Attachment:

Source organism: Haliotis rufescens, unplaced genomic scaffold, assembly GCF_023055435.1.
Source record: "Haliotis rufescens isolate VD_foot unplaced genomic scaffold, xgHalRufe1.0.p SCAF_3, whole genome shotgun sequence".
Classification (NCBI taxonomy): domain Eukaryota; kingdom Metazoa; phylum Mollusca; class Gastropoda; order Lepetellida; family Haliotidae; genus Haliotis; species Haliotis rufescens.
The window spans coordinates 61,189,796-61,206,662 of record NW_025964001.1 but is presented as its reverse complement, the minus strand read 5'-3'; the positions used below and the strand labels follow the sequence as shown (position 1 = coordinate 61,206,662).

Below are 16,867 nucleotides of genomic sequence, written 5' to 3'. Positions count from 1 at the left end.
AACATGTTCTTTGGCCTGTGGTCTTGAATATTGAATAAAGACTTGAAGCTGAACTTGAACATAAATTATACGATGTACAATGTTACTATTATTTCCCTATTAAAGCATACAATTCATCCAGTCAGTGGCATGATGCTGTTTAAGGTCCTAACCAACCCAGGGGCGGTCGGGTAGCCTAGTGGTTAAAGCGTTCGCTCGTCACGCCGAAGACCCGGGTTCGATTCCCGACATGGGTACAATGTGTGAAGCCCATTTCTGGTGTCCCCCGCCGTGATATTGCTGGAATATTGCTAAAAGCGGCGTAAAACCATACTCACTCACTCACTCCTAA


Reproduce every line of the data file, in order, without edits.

Source organism: Haliotis rufescens, unplaced genomic scaffold, assembly GCF_023055435.1.
Source record: "Haliotis rufescens isolate VD_foot unplaced genomic scaffold, xgHalRufe1.0.p SCAF_3, whole genome shotgun sequence".
Classification (NCBI taxonomy): domain Eukaryota; kingdom Metazoa; phylum Mollusca; class Gastropoda; order Lepetellida; family Haliotidae; genus Haliotis; species Haliotis rufescens.
The window spans coordinates 61,189,796-61,206,662 of record NW_025964001.1 but is presented as its reverse complement, the minus strand read 5'-3'; the positions used below and the strand labels follow the sequence as shown (position 1 = coordinate 61,206,662).

Below are 16,867 nucleotides of genomic sequence, written 5' to 3'. Positions count from 1 at the left end.
AACATGTTCTTTGGCCTGTGGTCTTGAATATTGAATAAAGACTTGAAGCTGAACTTGAACATAAATTATACGATGTACAATGTTACTATTATTTCCCTATTAAAGCATACAATTCATCCAGTCAGTGGCATGATGCTGTTTAAGGTCCTAACCAACCCAGGGGCGGTCGGGTAGCCTAGTGGTTAAAGCGTTCGCTCGTCACGCCGAAGACCCGGGTTCGATTCCCGACATGGGTACAATGTGTGAAGCCCATTTCTGGTGTCCCCCGCCGTGATATTGCTGGAATATTGCTAAAAGCGGCGTAAAACCATACTCACTCACTCACTCCTAA